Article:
Lucknow: This frail man has something in common with the Samajwadi Party (SP) government in Uttar Pradesh. He rides a bicycle, which is the election symbol of the Samajwadi Party (SP); and he offers free education — a much-hyped programme of the eight-month-old government in the state.
But the similarities end there.
For 42-year-old Aditya Kumar, currently engaged in a battle just “to live”, there were no sparklers for Diwali this year. His passion to educate slum-dwelling kids has taken a beating, and his resolve is tested anew each day.
Having started his ‘Seekho English’ classes on a bicycle in 1995 from Kanpur, he says he has now “lost it”. Though he now has many keen students from the shanties, he has exhausted all his resources, and can scarcely “even eat two square meals” himself.
Hailing from Salempur village of Kayamganj area in Farrukhabad, Kumar left his village of 400 residents in 1992 and came to Kanpur. His motive? He wanted to “get the fear of English” out of his system.
Kumar said that while he began his BSc studies, he feared the “angrezi” (English) in which he was expected to be conversant. The fear always chased him; so much so that he decided to take it “head on”.
“I decided to do something about it, I decided I would not only overcome the fear of English myself but also teach English to slum-dwelling kids,” he says.
By 1995, he was the owner of a second-hand bicycle. He had learnt to “read and write good English”. Soon, he started an “English-speaking school”, which would run mostly on his bicycle.
“Where ever I got students, I would sit and teach — by the roadside, in parks, near slums. I had a board on the cycle, and students would just read it and stop me. I was one of them, I understood what it meant to be poor and without support,” Aditya says, with a grim expression.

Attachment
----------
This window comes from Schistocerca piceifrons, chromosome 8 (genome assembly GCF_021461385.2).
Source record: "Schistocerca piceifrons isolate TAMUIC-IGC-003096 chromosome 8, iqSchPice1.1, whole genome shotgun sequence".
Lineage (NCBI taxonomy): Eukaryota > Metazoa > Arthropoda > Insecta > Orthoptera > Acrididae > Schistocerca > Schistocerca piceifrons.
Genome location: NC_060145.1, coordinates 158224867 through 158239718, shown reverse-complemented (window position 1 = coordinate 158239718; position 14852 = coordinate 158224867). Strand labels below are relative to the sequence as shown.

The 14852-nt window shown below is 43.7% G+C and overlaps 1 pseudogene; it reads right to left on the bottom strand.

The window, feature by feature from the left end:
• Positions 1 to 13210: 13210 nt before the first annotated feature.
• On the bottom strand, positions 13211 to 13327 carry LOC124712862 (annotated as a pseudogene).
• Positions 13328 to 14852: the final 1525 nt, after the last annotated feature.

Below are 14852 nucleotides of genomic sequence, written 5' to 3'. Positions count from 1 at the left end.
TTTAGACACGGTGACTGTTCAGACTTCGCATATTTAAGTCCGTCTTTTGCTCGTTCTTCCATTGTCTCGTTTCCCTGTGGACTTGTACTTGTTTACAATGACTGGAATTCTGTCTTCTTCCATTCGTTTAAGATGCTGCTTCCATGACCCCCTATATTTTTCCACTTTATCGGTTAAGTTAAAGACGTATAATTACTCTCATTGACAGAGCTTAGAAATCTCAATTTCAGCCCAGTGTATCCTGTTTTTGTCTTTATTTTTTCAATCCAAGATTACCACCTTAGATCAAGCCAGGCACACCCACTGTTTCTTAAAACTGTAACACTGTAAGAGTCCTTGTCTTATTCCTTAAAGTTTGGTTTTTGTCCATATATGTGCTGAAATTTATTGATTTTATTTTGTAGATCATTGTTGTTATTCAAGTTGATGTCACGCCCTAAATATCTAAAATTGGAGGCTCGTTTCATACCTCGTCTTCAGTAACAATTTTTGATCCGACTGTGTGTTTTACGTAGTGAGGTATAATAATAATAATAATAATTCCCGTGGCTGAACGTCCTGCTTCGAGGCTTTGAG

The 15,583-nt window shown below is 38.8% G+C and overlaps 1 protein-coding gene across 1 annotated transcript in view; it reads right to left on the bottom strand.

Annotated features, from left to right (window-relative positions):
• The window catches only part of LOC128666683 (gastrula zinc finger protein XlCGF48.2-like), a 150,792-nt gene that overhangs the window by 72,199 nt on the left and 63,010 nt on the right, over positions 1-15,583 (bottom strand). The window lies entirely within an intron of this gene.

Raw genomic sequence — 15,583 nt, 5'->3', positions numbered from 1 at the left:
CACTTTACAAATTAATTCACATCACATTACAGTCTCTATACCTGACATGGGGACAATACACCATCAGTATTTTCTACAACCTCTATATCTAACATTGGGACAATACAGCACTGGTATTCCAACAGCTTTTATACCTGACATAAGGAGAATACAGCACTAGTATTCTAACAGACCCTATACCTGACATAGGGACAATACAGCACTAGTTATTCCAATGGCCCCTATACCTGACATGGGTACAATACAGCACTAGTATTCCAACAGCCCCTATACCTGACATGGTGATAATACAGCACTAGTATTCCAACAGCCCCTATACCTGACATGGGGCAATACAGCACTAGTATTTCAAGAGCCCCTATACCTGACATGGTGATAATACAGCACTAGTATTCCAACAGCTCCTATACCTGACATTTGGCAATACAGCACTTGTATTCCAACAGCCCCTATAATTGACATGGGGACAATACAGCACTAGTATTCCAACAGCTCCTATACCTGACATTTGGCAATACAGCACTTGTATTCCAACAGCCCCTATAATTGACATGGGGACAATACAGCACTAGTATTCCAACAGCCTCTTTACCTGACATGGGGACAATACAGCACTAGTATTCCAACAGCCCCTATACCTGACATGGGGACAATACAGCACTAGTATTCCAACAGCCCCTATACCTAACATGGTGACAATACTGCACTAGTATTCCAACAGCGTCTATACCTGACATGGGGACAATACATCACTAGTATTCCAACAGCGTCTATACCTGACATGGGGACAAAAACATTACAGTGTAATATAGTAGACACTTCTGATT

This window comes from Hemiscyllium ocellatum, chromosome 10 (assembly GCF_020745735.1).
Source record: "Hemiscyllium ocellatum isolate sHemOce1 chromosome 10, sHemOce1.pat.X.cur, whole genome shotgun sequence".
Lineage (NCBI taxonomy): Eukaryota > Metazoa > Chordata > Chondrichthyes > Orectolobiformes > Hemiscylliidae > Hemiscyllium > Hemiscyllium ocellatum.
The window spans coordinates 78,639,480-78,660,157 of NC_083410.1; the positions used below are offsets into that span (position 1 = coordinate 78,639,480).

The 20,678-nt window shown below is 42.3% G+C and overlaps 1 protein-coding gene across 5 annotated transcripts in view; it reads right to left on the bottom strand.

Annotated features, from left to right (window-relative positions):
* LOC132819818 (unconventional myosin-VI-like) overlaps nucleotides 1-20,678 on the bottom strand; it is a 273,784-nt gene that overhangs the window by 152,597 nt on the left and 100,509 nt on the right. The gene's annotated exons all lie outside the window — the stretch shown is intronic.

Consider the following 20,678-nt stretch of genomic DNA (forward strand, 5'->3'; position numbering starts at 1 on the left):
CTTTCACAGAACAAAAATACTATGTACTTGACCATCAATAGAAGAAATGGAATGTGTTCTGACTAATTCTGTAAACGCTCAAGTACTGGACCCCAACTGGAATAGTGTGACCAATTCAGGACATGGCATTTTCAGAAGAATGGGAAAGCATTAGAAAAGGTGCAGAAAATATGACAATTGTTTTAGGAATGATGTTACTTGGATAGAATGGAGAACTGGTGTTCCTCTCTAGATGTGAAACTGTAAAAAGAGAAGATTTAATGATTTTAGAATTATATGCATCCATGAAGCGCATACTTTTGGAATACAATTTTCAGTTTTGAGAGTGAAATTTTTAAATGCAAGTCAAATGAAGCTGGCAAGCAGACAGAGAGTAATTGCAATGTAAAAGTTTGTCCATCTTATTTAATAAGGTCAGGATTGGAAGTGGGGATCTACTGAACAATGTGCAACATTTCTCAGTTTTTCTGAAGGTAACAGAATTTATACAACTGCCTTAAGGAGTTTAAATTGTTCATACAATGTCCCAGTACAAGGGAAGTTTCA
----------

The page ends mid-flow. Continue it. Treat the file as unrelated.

Aspiring to be a bureaucrat and join the Indian Administrative Service or the Provincial Civil Services, he settled for taking tuitions, for a fee of Rs.300 per month in Kanpur. “Zinda rahna bhi zaroori tha,” (Just staying alive is important), he says.
Since then, he has come a long way, he reminisces with a wry smile.
Having pedalled in Kanpur and then in Lucknow for a lakh kilometres or more by now, he says he has faced rough times. He has been the target of violence, and people have been suspicious and beaten him up for sitting with a bunch of boys and girls along roadsides.
“They would beat me, shoo me away. Then I put up a small board on the cycle, announcing – ‘Aditya Master Saheb’. Things have improved, and on and off there are even people who tip me with Rs.100 or so for food and tea.”
Living in a room that is just five feet square at Nishatganj that was offered to him by a compassionate man, Aditya remarks on life’s ironies: When he first began, he had no students. These days, he has no dearth of students as girls, especially, flock to him to pick up English in the hope of finding work at call centres and as receptionists. But he has no means of sustaining a livelihood.
“How do I live, there is no money for food, I just have two pairs of clothes and I cannot go begging,” he says, pointing to how the state government spends crores of rupees on education, but cannot offer him support, despite his unrelenting campaign to educate poor kids from slums.
Having made several futile attempts to meet Chief Minister Akhilesh Yadav and his officials, Kumar says he is now fed up of standing in long, serpentine queues.
“I am ageing now, how long can one fight this battle? I am getting tired now,” he says, with a sigh full of hopelessness.
But what does he teach?
“I only groom the students for admission to school, I take care that they can write their own name and read and write a little. I cannot do much more,” said Kumar.
Kumar’s classes are presently being conducted at Balu Adda, Kudiya Ghat and Samta Mulak Chauraha in Lucknow.
Over the last twenty years, he has taught at least one lakh students, he says.
And would the 42-year-old not want to find a wife?
“When I cannot be sure of feeding myself, how can I take on a wife,” he says, in a matter-of-fact tone.
For now, he says he does not know what the future holds, he says he feels “mentally disturbed”.
What might happen to him, to his passion for teaching, he cannot say.
“I will take a call after Diwali on what to do about the whole thing,” he says.
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